- Biophysical Component (choose one course) – 3 credits
3ESP 5320 Watershed HydrologyThis course will provide a qualitative and quantitative understanding of concepts and physical principles governing the occurrence, distribution, and circulation of water near the Earth's surface. Emphasis will be on the physical understanding and parameterization of hydrologic processes such as how rainfall and snowmelt become streamflow, evapotranspiration, and groundwater. This course is expected to serve as prerequisite to Watershed Management and Snow Hydrology, and co- or pre-requisite to Field Methods in Water Resources.
3ESP 5580 Climate Variability and ChangeThis course offers an interdisciplinary introduction to the principles of climate and climate variability. Climate change prediction and the scientific bases for global climate change assessments will be discussed. Key topics are the physical climate system and its variability, and the interactions among climate and biophysical components. Common threads include the use of observations and models, the consideration of multiple scales of variability and trends (temporal and spatial), and the linkages among aspects of climate change science.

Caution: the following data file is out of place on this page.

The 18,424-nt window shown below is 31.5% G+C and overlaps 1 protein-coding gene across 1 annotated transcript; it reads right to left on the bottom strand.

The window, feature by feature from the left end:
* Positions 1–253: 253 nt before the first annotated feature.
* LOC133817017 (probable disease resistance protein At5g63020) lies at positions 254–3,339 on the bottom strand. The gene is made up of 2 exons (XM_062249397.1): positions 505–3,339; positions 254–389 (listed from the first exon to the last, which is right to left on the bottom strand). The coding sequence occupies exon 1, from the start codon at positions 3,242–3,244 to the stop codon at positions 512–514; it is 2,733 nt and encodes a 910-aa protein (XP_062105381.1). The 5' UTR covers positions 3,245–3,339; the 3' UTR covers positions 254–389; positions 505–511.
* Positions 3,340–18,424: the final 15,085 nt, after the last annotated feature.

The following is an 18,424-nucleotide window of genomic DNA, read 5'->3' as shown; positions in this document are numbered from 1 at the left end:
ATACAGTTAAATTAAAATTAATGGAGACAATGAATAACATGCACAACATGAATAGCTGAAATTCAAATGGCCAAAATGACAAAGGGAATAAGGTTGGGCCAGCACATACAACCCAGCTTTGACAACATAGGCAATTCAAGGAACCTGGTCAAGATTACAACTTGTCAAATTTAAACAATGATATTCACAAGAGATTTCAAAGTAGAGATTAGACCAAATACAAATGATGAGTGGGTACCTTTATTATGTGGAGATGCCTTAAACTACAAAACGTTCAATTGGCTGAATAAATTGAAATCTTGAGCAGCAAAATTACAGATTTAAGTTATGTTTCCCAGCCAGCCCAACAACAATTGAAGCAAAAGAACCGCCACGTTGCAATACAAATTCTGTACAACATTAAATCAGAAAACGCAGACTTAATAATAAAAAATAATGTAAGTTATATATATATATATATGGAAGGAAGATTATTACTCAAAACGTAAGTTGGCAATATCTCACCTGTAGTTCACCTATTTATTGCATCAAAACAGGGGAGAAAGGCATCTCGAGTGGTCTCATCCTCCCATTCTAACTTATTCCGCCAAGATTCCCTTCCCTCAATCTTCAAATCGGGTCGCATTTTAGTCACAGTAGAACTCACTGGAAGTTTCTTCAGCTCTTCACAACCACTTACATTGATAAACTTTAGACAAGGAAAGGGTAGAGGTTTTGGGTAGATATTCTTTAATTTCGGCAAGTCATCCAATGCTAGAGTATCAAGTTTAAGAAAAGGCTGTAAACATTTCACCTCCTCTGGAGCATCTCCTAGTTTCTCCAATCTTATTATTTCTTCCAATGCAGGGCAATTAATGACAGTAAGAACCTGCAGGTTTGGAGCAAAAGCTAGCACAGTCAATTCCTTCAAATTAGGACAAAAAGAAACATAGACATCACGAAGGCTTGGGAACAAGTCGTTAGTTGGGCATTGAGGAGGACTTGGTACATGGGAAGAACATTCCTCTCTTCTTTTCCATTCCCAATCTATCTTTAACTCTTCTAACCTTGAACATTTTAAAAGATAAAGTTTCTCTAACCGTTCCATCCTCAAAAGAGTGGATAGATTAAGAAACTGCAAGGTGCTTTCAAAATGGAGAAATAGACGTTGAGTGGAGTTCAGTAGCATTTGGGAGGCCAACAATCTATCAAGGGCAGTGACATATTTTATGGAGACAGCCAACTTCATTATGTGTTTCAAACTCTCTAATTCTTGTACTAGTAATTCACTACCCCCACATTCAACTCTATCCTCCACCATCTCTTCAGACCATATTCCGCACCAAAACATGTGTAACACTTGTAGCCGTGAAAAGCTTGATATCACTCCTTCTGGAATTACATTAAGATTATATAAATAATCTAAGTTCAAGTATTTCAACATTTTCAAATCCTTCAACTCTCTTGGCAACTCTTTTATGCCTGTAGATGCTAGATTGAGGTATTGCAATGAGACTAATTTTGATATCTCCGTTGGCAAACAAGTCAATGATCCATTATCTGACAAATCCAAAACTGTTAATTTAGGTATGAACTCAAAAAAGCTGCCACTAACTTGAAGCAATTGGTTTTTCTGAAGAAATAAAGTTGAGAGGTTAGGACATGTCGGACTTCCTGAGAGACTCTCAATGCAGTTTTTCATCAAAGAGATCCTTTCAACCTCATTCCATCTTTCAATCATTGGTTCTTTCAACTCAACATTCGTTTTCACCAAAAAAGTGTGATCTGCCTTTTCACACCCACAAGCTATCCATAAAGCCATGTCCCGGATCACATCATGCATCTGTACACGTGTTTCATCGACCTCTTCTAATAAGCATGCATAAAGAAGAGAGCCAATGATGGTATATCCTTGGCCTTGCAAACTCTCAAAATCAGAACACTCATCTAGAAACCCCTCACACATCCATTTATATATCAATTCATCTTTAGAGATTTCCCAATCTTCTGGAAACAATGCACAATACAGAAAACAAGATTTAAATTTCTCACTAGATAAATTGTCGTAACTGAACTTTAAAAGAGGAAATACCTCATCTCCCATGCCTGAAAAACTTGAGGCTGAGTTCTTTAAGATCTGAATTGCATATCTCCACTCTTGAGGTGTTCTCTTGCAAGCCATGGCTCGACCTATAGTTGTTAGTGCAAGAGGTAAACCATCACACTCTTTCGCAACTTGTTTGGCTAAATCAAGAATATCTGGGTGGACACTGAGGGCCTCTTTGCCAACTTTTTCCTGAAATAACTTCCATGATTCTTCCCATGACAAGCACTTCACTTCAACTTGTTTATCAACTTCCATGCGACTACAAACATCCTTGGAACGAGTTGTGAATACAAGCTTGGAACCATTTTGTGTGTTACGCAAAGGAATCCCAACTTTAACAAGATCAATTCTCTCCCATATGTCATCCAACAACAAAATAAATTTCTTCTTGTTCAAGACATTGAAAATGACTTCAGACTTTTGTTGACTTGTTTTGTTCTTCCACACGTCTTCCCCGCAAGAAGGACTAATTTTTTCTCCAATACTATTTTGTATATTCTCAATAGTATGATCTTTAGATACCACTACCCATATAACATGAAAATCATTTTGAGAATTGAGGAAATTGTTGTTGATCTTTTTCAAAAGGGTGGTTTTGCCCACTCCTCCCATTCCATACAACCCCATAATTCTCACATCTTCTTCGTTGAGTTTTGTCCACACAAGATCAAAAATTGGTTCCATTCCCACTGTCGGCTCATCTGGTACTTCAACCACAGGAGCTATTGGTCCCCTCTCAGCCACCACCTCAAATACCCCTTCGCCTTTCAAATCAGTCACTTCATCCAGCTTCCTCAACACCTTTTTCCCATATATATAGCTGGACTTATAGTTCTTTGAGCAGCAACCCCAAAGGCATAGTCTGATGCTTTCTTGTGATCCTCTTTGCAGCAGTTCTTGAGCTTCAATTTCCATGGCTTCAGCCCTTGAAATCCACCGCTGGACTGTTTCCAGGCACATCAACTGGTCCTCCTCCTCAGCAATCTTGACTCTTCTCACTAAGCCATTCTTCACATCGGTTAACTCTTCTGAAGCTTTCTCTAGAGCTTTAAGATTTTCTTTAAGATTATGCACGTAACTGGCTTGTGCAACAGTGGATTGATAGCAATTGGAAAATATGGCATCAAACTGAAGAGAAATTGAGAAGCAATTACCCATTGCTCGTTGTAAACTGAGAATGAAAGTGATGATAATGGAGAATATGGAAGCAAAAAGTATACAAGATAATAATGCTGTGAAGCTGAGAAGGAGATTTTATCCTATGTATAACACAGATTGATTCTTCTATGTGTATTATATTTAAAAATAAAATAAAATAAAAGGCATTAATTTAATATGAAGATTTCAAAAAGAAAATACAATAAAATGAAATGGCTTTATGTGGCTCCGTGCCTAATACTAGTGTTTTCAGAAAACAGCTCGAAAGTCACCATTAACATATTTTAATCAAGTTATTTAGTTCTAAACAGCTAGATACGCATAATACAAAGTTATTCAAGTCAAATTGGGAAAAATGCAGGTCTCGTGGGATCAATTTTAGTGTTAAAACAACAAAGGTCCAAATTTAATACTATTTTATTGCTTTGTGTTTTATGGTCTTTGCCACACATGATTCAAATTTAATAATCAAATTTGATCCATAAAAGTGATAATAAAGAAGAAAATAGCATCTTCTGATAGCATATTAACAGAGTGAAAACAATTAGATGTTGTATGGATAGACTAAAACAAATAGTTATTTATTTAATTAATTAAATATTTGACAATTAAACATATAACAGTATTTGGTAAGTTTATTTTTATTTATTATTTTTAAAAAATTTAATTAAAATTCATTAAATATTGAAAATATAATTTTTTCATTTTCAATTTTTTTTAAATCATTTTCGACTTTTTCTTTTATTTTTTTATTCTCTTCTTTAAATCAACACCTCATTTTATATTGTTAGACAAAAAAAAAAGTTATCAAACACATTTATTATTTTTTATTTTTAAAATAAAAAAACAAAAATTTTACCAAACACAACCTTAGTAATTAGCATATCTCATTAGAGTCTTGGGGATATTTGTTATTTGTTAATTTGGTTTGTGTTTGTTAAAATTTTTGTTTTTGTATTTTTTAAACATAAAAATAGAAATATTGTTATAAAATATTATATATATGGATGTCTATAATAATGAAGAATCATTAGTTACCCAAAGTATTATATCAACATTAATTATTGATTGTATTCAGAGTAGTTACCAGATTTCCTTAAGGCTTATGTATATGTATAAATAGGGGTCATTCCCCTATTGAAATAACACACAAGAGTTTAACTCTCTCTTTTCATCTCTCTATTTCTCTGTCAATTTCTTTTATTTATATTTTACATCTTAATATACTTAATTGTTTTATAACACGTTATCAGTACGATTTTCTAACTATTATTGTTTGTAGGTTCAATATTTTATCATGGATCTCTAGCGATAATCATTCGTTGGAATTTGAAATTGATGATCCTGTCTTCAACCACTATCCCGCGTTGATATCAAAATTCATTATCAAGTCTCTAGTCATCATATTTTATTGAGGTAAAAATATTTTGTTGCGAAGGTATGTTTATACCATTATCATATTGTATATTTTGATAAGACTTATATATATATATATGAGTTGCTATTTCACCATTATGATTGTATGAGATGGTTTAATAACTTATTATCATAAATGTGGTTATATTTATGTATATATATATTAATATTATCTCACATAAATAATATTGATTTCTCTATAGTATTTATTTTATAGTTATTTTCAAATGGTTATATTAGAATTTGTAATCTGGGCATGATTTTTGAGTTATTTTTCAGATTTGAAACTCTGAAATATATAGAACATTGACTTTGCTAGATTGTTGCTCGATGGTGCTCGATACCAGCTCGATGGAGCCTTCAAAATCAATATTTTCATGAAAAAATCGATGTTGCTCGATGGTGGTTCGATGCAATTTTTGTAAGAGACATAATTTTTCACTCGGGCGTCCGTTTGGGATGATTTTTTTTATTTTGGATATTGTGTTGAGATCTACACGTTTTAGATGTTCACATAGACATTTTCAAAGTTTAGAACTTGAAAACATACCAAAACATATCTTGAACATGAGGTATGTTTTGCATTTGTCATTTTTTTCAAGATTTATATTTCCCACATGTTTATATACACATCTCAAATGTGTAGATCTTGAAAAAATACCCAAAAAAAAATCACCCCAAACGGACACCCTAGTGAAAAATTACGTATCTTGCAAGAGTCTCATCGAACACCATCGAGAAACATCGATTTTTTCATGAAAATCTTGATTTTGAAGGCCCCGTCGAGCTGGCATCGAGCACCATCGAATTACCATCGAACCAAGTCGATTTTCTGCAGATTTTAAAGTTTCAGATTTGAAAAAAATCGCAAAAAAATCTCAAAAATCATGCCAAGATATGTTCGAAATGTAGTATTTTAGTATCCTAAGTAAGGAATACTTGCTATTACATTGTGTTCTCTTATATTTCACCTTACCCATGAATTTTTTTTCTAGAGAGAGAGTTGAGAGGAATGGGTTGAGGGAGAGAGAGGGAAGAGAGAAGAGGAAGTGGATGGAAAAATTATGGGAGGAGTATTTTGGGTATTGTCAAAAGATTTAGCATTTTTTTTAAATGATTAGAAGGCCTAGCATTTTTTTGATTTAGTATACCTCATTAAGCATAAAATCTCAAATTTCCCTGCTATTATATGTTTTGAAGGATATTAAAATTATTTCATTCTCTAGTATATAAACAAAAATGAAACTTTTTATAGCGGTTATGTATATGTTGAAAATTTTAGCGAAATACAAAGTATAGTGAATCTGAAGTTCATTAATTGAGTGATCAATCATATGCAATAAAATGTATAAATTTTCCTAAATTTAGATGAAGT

3This graduate seminar focuses on how ecological concepts and studies inform scientists, managers, and decision makers about the nature of and solutions to environmental problems. Specific topics, each will clearly demonstrate the central role of ecology in understanding ecosystem function and how ecosystems respond to disturbances at multiple scales. Through readings and discussion, students become knowledgeable and critical of ecological theory and practice. The concepts are fleshed out through case studies taken directly from peer-reviewed literature. Prerequisite: Demonstrated competency in the principles of ecology, including ecosystem ecology, landscape ecology and/or community ecology; or permission of the instructor.
- Social Science Component (choose one course) – 3 credits